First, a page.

Communicating negative short-term consequences makes adolescents turn down the music volume.

Adolescents are at risk for hearing loss, because they often listen to too loud music. New research by Gert-Jan de Bruijn and colleagues found that adolescent become more motivated to turn down the music volume when they read about short-term negative consequences such as “listening to too loud  music will make you ears ring ears tomorrow”.

The ACHC collaborated with Radboud University Nijmegen in this two time-points study of 194 adolescents who attended vocational and secondary education in the Amsterdam area, The Netherlands. At the second time point, adolescents were exposed to one of four persuasive messages that described both the type of consequences (negative consequences of listening to loud music OR positive consequences of lowering volume levels to adequate levels) and the temporal context of those consequences (consequences occurring within a day or a week OR consequences occurring at an older age). The results showed that adolescents who read the short-term negative consequences messages (i.e. if you listen to loud music, you will have a ringing of the ears tomorrow) increased their motivation to lower the volume levels on their digital music players. None of the other three messages was effective. This means that if adolescents need to be motivated to lower their music volume levels, it is best to stress negative consequences that could happen in the near future.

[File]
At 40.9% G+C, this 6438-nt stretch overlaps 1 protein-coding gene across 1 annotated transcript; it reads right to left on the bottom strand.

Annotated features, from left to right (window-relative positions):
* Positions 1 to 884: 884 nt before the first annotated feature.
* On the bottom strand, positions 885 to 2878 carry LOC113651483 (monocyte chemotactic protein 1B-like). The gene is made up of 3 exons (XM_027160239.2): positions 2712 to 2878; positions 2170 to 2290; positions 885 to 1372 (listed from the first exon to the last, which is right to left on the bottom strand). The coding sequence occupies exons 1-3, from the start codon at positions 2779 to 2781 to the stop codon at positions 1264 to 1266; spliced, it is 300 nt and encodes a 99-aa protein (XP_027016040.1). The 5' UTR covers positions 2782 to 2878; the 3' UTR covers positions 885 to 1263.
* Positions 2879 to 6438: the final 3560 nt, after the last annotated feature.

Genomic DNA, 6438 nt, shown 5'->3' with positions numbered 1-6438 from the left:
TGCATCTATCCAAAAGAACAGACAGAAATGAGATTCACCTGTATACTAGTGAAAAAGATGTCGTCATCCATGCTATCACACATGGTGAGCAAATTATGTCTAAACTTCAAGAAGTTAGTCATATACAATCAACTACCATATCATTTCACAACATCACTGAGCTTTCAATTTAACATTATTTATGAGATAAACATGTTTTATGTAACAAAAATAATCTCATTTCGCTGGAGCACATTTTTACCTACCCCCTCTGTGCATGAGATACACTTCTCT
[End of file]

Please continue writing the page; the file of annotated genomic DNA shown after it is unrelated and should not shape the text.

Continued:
De Bruijn, G. J., Spaans, P., Jansen, B., & Van ‘t Riet, J. (in press). Testing the effects of a message framing intervention on intentions towards hearing loss prevention in adolescents. Health Education Research. 

Link: click here

Published on 17-03-2016